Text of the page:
Although I desperately miss the variety of food available in Philadelphia and in other parts of the U.S., I must admit that Chilean food does have its moments. Although Chile is a country known for its bland food, there are plenty of tasty dishes if you know what to order. The other day my friend took me to eat the best completo in the area in a little place called Cevasco. For those who don’t know, the completo is basically the Chilean version of the American hot dog. However, in reality, the completo is much more than a simple hot dog. The completo is the main source of Chilean pride. It is the go-to fast food, party food, whatever-time-of-day food for all Chileans. It is the cornerstone of Chilean cuisine. It is the food that can bring a whole country together. From young to old, all love and worship the completo.
Beyond its immense cultural importance, the ingredients of the complete highlight all the best parts of Chilean cuisine. The base is a freshly-baked hot dog bun, denser and much more bread-like than the typical potato bread bun that we Americans eat. Next, comes the hot dog itself, or, as it’s called here, the vienesa. The quality of the vienesa is comparable to the U.S., but what comes next is the real game changer, the icing on the cake – or, in this case, on the completo. It’s piled high with freshly-chopped tomato and ripe avocado and then topped with creamy, homemade mayonnaise. It may sound like a slightly weird combination, but, once you try it, it all comes together and makes sense.
Something I have discovered in my time down here is that there is a certain strategy to eating a completo. It’s a skill that I assume all Chileans are born with, but, unfortunately for me, I had to figure it out through lots of trial and error. I’ve recently perfected my technique (after six long months), and now I can successfully eat a completo without destroying it and making a mess of myself in the process. This sounds easy enough, but I swear it’s harder than it looks. The problem with the completo is that, if you bite it the wrong way, all of the toppings will slide off and likely fall on your clothes and ruin your day. So, to avoid such an unfortunate sequence of events, one must eat very carefully and be sure not to tilt the precarious dog the wrong way.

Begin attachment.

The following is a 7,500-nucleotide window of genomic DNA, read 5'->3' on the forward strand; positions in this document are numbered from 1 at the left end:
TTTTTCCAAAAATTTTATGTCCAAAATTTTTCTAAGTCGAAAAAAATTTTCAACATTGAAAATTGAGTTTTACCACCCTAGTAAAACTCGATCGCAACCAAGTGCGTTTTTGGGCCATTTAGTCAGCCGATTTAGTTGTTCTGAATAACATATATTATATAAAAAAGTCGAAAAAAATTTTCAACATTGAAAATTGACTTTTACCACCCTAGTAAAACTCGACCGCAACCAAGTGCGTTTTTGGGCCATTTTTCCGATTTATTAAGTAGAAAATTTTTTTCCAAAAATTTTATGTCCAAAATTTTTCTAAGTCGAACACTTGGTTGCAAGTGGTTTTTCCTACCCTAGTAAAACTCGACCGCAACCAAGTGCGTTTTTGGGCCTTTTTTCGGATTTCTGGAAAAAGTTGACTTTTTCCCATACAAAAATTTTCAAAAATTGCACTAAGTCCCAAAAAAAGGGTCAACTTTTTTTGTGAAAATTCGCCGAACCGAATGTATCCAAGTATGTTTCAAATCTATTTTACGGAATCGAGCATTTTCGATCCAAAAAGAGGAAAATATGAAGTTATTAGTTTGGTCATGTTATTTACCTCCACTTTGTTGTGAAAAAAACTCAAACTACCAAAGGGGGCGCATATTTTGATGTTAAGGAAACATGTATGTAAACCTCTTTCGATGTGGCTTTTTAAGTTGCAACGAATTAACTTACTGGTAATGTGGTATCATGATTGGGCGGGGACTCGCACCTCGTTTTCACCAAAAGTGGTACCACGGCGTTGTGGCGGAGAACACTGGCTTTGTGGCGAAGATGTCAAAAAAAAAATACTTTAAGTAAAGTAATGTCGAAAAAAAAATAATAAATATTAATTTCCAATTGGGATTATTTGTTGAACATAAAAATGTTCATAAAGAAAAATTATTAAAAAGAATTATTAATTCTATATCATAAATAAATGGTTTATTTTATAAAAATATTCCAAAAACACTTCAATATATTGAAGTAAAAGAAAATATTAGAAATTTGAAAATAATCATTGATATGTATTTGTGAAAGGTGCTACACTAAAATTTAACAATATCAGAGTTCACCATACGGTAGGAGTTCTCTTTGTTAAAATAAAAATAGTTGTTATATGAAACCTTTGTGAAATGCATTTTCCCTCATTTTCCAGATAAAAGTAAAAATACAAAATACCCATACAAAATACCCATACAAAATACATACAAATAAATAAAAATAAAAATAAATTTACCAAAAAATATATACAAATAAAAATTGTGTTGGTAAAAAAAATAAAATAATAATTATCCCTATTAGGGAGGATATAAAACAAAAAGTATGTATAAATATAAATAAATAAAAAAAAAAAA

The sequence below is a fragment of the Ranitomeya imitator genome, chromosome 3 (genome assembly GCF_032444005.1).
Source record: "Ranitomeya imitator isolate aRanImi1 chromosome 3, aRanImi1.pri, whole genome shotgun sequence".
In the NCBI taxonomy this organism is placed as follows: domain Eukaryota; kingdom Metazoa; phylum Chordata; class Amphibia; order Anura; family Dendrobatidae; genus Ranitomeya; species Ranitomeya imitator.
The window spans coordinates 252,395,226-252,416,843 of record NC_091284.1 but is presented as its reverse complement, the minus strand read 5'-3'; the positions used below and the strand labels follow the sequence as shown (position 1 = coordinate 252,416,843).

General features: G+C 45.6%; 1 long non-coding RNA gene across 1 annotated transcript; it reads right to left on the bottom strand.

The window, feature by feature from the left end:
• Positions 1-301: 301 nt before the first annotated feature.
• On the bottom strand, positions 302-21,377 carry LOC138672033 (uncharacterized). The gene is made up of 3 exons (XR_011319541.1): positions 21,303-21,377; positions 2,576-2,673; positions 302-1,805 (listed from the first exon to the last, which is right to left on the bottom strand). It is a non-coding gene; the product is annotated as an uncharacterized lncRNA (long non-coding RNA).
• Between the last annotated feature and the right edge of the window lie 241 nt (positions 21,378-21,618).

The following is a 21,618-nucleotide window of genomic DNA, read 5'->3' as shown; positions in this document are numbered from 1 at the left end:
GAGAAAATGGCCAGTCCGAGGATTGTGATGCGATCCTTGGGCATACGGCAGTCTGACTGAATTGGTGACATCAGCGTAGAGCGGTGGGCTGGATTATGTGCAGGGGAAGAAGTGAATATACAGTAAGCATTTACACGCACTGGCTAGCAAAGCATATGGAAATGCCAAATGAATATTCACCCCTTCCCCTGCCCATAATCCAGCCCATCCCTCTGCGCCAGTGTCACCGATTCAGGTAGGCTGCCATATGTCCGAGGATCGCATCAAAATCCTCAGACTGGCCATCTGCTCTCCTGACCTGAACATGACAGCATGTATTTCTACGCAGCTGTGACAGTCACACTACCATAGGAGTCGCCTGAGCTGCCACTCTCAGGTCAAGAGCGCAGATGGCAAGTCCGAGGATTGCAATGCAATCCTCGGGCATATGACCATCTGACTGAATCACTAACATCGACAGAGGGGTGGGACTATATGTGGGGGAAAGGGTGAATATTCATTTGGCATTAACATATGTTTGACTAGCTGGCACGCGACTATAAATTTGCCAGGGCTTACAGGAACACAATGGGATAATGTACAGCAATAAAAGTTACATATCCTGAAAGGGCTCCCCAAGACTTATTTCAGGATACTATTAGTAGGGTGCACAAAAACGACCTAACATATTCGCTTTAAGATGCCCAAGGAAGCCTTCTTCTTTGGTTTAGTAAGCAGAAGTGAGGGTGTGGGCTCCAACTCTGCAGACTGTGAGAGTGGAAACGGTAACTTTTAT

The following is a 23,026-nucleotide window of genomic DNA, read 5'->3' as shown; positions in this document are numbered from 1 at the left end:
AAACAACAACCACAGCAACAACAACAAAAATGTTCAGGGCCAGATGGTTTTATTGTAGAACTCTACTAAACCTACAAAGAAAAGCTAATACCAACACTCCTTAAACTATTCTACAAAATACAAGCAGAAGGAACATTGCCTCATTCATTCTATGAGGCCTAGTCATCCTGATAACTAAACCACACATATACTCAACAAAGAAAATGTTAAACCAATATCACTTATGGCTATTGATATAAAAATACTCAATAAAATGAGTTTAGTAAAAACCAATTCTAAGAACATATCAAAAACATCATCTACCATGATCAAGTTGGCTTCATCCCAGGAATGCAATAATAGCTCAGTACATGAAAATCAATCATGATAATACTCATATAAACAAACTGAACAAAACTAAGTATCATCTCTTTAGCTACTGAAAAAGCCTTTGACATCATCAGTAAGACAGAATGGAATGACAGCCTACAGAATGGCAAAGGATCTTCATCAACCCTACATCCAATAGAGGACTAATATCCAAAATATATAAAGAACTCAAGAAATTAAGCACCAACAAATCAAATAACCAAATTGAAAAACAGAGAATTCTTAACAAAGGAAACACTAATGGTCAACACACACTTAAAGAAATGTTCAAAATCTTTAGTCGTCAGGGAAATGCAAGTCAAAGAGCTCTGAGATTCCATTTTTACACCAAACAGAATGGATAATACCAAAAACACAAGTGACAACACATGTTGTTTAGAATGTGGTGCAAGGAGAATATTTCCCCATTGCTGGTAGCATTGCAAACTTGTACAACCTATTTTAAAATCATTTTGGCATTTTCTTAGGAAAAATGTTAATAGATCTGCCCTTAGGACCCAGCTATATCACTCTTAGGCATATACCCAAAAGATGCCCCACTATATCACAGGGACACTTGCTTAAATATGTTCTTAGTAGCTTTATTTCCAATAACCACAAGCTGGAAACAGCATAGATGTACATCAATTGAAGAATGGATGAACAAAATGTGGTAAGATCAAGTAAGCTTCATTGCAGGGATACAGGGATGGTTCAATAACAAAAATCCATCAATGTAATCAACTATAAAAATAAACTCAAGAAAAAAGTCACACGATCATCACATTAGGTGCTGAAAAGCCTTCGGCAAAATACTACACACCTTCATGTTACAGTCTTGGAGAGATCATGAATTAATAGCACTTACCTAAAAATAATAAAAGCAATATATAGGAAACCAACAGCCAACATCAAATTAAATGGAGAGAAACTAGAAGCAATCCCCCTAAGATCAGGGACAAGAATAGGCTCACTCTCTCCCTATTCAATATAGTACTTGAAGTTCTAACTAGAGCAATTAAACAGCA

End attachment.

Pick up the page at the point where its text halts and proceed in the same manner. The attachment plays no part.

Despite the potential dangers of eating completos, it’s definitely worth the mess, especially once you’ve got your technique down. Although I don’t leave Chile for a few more months still, I’m already getting a little concerned about the lack of completos in Philadelphia. The good news is that the recipe isn’t too complex, so at least I’ll be able to prepare my own when I finally return to the U.S.